Current & Future of Hydrogen Fuel Cells : Technology, Use Cases & future
Hydrogen and fuel cell technologies have significant potential to enable this transition to a clean, low-carbon energy system. Completing this transition will result in greatly reduced greenhouse gas emissions and improved air quality.
In fact, in order to achieve the objectives of the energy transition, scientific all around the world are now interested in the production and use of low-carbon and renewable hydrogen. Used to date mainly in the chemical and refining industries, this energy carrier could contribute to decarbonising certain industrial sectors, ensuring the storage of electricity or powering the transport sector. However, the deployment of hydrogen technologies is still awaiting the removal of a number of obstacles.
Hydrogen can produce heat and power engines by direct combustion: piston engines, gas turbines and rocket engines, in all cases with pure water as the waste product. But above all, in fuel cells it can produce electricity and recoverable heat directly, again with water as the only waste product.
Similar to batteries, a fuel cell is a device that converts energy stored in molecules into electricity through an electrochemical reaction. The operating principle of the hydrogen/oxygen (or hydrogen/air) fuel cell is extremely simple: it involves the oxidation of hydrogen and the reduction of oxygen within a fuel cell leading to the overall chemical reaction:
H_2+1/2 O_2→ H_2 O+We+ ∆Q
with simultaneous production of water, electrical energy We and heat ∆Q.
This reaction takes place in a stack, which is essentially composed of two electrodes – the anode and the cathode – separated by an electrolyte.
At the anode, the electrochemical oxidation of hydrogen
produces 2 H+ protons which pass through the electrolyte and 2 electrons which pass into the external circuit producing the electric current and will electrochemically reduce the oxygen producing water
1/2 O_2+2H^++2e^-→H_2 O
These reactions can take place at room temperature thanks to a catalyst, platinum, which promotes the breaking of chemical bonds in the hydrogen and oxygen molecules.
The overall chemical reaction (H_2+1/2 O_2→ H_2 O) is independent of the nature of the electrolyte and the catalytic nature of the electrode does not intervene in the intermediate electrochemical reactions, but only by increasing their reaction rates, thus the intensity of the electric current.
Figure 1: Schematic diagram of a PEM fuel cell.
Scientists and inventors have designed many different types and sizes of fuel cells in the search for greater efficiency, and the technical details of each kind vary. Many of the choices facing fuel cell developers are constrained by the choice of electrolyte. The design of electrodes, for example, and the materials used to make them depend on the electrolyte. Today, the main electrolyte types are alkali, molten carbonate, phosphoric acid, proton exchange membrane (PEM) and solid oxide. The type of fuel also depends on the electrolyte. Some cells need pure hydrogen, and therefore demand extra equipment such as a “reformer” to purify the fuel. Other cells can tolerate some impurities, but might need higher temperatures to run efficiently. Liquid electrolytes circulate in some cells, which requires pumps.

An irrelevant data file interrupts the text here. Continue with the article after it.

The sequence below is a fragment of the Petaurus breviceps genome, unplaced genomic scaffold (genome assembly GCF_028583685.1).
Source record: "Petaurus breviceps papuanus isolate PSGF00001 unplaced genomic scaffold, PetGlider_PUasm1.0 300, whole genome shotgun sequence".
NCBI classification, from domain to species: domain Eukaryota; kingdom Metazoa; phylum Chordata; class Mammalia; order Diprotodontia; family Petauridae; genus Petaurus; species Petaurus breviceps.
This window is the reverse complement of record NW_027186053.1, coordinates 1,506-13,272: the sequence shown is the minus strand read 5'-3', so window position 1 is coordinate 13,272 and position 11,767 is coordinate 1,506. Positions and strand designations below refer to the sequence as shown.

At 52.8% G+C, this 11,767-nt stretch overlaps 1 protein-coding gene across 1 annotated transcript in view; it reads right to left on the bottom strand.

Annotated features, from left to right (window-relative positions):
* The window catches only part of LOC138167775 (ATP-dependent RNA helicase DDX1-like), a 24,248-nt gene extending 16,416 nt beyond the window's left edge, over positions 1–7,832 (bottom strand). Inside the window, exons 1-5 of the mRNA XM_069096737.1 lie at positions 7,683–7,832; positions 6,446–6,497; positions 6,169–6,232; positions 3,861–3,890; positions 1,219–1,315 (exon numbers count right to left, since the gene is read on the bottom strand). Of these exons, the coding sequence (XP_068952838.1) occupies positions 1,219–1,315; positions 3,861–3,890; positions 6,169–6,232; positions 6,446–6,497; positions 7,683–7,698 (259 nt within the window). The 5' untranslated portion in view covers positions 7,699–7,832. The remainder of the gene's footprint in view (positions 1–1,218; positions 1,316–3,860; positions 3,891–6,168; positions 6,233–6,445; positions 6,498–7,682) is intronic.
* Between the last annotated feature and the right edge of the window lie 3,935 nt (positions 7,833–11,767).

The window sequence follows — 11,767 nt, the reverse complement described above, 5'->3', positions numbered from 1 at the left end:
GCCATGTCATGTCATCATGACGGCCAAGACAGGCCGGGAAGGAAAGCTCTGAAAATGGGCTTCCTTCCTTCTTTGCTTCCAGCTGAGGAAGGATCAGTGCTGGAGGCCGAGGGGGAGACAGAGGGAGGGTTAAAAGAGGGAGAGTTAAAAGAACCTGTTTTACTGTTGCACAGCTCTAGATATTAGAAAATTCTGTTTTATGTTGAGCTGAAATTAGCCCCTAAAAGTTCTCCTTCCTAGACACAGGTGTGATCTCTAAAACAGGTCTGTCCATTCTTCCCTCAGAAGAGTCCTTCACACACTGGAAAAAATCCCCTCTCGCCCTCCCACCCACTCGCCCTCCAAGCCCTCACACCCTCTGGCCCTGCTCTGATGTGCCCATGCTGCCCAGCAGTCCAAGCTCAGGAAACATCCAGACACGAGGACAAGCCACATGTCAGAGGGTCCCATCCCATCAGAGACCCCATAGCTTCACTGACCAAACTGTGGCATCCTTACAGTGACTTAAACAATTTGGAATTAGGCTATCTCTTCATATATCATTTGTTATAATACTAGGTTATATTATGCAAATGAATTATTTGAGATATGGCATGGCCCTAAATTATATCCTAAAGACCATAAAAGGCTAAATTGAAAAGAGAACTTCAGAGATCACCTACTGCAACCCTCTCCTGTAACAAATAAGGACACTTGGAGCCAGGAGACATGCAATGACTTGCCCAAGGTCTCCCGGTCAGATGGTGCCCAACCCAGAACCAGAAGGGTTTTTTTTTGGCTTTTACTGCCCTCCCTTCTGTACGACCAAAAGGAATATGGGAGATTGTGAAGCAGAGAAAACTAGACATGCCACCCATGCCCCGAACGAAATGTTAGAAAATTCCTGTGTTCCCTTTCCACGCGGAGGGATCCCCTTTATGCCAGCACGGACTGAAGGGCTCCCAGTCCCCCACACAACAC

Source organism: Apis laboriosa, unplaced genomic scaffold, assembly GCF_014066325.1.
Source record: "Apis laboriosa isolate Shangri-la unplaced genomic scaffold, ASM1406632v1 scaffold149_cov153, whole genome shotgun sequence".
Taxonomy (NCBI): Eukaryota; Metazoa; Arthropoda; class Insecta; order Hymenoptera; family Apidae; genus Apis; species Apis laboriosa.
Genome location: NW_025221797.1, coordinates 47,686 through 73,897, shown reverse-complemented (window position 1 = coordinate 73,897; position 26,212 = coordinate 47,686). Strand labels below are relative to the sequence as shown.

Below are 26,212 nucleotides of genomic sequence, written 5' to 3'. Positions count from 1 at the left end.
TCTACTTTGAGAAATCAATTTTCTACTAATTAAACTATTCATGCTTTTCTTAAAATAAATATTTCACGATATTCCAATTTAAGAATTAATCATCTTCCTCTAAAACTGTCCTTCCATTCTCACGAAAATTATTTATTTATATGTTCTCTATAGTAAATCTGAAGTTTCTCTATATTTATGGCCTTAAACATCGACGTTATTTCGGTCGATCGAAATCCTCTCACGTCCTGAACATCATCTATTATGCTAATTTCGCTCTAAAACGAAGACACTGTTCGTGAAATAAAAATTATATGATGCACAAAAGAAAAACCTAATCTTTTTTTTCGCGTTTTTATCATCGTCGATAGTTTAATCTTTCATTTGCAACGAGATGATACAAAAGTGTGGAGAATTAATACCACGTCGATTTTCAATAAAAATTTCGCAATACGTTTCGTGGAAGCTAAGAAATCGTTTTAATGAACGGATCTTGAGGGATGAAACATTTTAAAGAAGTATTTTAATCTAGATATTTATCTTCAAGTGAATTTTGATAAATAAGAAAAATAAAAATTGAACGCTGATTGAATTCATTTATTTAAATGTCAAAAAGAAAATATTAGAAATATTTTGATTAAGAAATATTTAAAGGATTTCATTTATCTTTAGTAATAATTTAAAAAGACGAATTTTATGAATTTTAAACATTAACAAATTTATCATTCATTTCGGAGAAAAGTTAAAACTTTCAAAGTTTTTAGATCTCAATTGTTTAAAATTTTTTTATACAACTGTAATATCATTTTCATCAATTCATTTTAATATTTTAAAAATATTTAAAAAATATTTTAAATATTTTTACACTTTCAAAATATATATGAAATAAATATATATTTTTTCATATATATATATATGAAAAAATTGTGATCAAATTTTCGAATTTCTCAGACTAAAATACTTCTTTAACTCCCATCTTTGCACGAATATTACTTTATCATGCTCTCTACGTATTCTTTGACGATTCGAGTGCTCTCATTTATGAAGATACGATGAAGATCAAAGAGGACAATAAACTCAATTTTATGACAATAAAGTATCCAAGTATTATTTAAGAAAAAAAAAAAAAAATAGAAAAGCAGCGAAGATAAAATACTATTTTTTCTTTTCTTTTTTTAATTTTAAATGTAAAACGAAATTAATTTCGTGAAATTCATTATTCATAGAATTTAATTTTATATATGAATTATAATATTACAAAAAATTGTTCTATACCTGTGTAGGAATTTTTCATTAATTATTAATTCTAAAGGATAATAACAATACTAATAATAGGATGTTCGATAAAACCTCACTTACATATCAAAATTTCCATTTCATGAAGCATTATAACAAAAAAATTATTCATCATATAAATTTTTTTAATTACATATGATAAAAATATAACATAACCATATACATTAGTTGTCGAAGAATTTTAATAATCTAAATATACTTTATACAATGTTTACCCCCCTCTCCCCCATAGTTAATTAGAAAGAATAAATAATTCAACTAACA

The type of electrolyte also dictates a cell’s operating temperature–”molten” carbonate cells run hot, just as the name implies.
|Type||Electrolyte||Ionic species||Anode catalyst||Cathode catalyst||T(°C)||Area of application|
|AFC||Potash (liquid)||OH-||Pt||Pt-Ag||80||Space, transport, stationary application
Range (1 -100 kW)
|PEMFC & DMFC||Polymer||H+||Pt(DMFC:Pt/Ru)||Pt||25-90||Mobile applications, transport, stationary application
Range : 10 mW – 1MW
|PAFC||Phosphoric acid (liquid)||H+||Pt||Pt||180 -200||Transport, stationary application
Range : 100 kW – 1MW
|MCFC||Molten salts (liquid)||CO3 2-||Ni||Ni-LiO||650||Stationary applications
Range : 100 kW -10 MW
|PCFC||Ceramic (solid)||H+||Perovskite||Pr2NiO4+||400-600||Transport, stationary application
Range : 100 W – 10 kW
|SOFC||Ceramic (solid)||O2-||Ni-YSZ||LaxSr1-xMnO3||600 -1000||Transport, stationary application
Range : 100 W – 10 MW
It should be noted that other types of batteries are being researched but are at the stage of basic laboratory studies and are not covered in this sheet. laboratory studies, they are not mentioned in this fact sheet. For example, MFCs (Microbial Fuel Cell) which produce electricity by digesting microbes in the context of wastewater treatment.
The state of development of the various fuel cell technologies
AFC: Alkaline Fuel Cell – Alkali fuel cells operate on compressed hydrogen and oxygen. They generally use a solution of potassium hydroxide (chemically, KOH) in water as their electrolyte. Efficiency is about 70 percent, and operating temperature is 150 to 200 °C. They require pure hydrogen fuel, however, and their platinum electrode catalysts are expensive. And like any container filled with liquid, they can leak.
MCFC: Molten Carbonate fuel cells – Molten Carbonate fuel cells (MCFC) use high-temperature compounds of salt (like sodium or magnesium) carbonates (chemically, CO3) as the electrolyte. Efficiency ranges from 60 to 80 percent, and operating temperature is about 650 °C. The high temperature limits damage from carbon monoxide “poisoning” of the cell and waste heat can be recycled to make additional electricity. Their nickel electrode-catalysts are inexpensive compared to the platinum used in other cells. But the high temperature also limits the materials and safe uses of MCFCs–they would probably be too hot for home use. Also, carbonate ions from the electrolyte are used up in the reactions, making it necessary to inject carbon dioxide to compensate.